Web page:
Does it seem as if nearly every sports accomplishment these days has to be accompanied by an “In your face” celebration? No matter if one’s team is far behind, the individual often flaunts conspicuously, disdainfully, and boldly his or her personal achievement. The message appears to be, “If you’ve got it, flaunt it.” We can also see this behavior in many other fields. “Look at my car, house, intellect or good looks, they are so much better than yours.”
This is far from a new development. Satan delighted in tempting Adam and Eve into flaunting the blessing God had given them. After all, they already ruled over the animals and cared for the Garden (Gen 1:26) (Gen 2:20) (Gen 2:15). He may have reasoned that they would be susceptible to his lie about being equal with God (Gen 3:5). Then they could really flaunt it. All throughout history mankind has longed to be applauded, recognized, appreciated and rewarded. This desire is not evil in itself, but if the motivation is to elevate oneself and demean others, it definitely is.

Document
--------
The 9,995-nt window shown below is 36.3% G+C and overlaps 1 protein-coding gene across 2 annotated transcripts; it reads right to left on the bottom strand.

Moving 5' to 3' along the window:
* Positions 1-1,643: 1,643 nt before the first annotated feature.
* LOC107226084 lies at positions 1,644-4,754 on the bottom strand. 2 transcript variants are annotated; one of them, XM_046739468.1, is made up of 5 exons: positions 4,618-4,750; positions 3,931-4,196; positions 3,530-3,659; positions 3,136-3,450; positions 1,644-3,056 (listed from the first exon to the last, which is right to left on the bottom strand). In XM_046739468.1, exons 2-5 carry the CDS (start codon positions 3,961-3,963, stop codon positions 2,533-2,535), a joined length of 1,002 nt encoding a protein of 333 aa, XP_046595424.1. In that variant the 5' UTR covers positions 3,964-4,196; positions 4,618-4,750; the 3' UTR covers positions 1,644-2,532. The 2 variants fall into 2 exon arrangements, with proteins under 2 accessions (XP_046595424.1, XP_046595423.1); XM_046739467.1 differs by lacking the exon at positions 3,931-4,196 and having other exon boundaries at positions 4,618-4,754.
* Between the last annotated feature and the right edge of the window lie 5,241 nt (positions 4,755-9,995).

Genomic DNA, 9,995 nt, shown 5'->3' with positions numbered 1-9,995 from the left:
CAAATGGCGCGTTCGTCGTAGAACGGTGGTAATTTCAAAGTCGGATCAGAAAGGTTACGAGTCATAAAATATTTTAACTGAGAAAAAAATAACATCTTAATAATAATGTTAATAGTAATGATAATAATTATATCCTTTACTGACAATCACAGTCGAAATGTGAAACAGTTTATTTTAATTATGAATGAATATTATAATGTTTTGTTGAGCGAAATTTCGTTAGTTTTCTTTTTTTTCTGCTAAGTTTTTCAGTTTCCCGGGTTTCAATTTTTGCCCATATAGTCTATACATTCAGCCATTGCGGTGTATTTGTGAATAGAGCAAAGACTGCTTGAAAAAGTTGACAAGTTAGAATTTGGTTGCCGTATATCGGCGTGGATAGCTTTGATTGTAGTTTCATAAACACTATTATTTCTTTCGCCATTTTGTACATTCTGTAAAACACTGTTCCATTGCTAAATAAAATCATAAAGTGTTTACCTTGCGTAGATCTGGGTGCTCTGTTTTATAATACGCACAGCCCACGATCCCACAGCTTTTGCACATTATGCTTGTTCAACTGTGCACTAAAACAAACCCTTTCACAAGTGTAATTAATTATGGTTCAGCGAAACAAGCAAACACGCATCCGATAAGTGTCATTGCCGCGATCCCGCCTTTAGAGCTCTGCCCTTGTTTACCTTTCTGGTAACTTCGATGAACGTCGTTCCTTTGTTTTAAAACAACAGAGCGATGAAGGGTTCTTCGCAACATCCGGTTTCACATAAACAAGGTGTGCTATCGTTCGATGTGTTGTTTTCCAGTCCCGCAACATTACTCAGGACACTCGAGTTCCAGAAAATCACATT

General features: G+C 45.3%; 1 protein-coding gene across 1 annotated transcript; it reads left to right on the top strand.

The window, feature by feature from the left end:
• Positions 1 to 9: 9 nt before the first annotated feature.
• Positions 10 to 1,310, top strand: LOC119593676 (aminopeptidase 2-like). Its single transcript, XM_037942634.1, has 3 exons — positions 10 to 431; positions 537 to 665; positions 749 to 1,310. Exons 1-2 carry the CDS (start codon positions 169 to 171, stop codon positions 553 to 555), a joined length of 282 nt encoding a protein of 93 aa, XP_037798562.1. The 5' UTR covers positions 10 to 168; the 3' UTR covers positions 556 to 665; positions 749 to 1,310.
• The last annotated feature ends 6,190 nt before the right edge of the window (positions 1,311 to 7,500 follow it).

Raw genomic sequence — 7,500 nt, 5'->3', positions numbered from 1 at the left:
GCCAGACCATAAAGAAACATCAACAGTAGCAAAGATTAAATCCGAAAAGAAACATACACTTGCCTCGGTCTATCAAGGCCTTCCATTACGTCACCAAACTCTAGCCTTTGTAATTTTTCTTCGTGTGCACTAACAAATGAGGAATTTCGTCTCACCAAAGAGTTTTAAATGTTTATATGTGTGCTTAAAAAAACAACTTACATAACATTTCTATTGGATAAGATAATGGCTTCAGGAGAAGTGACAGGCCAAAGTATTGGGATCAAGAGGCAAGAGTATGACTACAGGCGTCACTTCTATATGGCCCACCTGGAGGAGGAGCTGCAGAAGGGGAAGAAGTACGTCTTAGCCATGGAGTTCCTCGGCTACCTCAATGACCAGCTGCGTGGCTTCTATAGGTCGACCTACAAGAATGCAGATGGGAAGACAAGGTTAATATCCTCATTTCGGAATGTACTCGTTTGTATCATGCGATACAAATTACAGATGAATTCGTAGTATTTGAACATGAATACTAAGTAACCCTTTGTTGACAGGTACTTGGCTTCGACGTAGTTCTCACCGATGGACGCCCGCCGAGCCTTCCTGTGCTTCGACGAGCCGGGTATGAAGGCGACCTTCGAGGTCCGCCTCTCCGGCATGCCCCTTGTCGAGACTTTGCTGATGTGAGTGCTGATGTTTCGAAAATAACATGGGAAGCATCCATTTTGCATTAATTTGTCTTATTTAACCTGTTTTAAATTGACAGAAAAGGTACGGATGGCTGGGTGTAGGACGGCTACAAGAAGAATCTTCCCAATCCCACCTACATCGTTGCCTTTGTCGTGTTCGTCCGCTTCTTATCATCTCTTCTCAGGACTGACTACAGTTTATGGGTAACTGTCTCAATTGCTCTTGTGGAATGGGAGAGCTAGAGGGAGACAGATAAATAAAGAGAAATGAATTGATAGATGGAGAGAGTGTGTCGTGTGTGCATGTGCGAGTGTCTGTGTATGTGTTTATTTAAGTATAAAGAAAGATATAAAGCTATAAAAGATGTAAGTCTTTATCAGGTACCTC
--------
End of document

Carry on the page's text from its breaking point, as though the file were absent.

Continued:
The Holy Spirit speaks through the Apostles of those who were selfish and uncaring to their brethren. Ananias and Sapphira wanted the praise of others but not the sacrifice (Acts 5:1-11). Paul admonishes the Corinthians for their divisions and quarrels (1 Cor 1:10-13) and their humiliation of the poor during the Lord’s Supper (1 Cor 11:17-22). Paul further teaches the sin of false pride in the analogy of the gifts of the Spirit and the parts of the human body (Rom 12:3-8) (1 Cor 12:14-26). James forbids the favoritism of the brethren towards the wealthy and discrimination against the poor (Jas 2:1-6).
Of course Paul, Peter, John and even Jesus displayed their spiritual abilities, but always to edify and never to belittle anyone. We can and should rejoice (Ps 118:24) (Php 4:4) (Lk 10:20) in our salvation, but in such a dignified and humble manner so that it could teach outsiders without flaunting our blessings (Col 4:5) (1 Th 4:12) (1 Tim 3:7).